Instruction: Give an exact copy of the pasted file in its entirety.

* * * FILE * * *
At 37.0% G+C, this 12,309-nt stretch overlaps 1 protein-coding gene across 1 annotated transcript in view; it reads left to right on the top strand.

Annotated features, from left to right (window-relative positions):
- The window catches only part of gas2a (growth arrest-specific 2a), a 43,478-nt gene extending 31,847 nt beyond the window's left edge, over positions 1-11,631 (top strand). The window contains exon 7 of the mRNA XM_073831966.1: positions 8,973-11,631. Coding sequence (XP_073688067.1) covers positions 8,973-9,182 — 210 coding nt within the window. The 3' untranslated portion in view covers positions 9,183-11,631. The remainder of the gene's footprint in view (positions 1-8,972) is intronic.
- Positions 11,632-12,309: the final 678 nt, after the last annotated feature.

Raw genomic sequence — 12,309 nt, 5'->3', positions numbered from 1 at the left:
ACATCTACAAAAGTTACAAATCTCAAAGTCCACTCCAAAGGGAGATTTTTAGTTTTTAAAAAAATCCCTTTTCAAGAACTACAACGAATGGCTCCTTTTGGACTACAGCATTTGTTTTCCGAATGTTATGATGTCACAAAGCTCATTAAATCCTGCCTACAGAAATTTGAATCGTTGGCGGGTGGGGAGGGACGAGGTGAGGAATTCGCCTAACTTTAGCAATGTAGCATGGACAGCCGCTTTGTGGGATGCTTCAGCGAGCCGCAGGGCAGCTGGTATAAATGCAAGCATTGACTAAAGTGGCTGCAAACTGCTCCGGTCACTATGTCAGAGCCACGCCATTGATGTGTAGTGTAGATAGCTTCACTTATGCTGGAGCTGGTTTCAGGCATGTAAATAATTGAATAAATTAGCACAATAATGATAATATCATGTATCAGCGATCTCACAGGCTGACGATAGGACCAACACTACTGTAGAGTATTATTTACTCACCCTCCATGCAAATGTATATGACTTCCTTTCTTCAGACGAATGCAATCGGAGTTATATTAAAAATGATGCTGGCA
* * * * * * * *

At 37.0% G+C, this 12,309-nt stretch overlaps 1 protein-coding gene across 1 annotated transcript in view; it reads left to right on the top strand.

Annotated features, from left to right (window-relative positions):
- The window catches only part of gas2a (growth arrest-specific 2a), a 43,478-nt gene extending 31,847 nt beyond the window's left edge, over positions 1-11,631 (top strand). The window contains exon 7 of the mRNA XM_073831966.1: positions 8,973-11,631. Coding sequence (XP_073688067.1) covers positions 8,973-9,182 — 210 coding nt within the window. The 3' untranslated portion in view covers positions 9,183-11,631. The remainder of the gene's footprint in view (positions 1-8,972) is intronic.
- Positions 11,632-12,309: the final 678 nt, after the last annotated feature.

Raw genomic sequence — 12,309 nt, 5'->3', positions numbered from 1 at the left:
ACATCTACAAAAGTTACAAATCTCAAAGTCCACTCCAAAGGGAGATTTTTAGTTTTTAAAAAAATCCCTTTTCAAGAACTACAACGAATGGCTCCTTTTGGACTACAGCATTTGTTTTCCGAATGTTATGATGTCACAAAGCTCATTAAATCCTGCCTACAGAAATTTGAATCGTTGGCGGGTGGGGAGGGACGAGGTGAGGAATTCGCCTAACTTTAGCAATGTAGCATGGACAGCCGCTTTGTGGGATGCTTCAGCGAGCCGCAGGGCAGCTGGTATAAATGCAAGCATTGACTAAAGTGGCTGCAAACTGCTCCGGTCACTATGTCAGAGCCACGCCATTGATGTGTAGTGTAGATAGCTTCACTTATGCTGGAGCTGGTTTCAGGCATGTAAATAATTGAATAAATTAGCACAATAATGATAATATCATGTATCAGCGATCTCACAGGCTGACGATAGGACCAACACTACTGTAGAGTATTATTTACTCACCCTCCATGCAAATGTATATGACTTCCTTTCTTCAGACGAATGCAATCGGAGTTATATTAAAAATGATGCTGGCA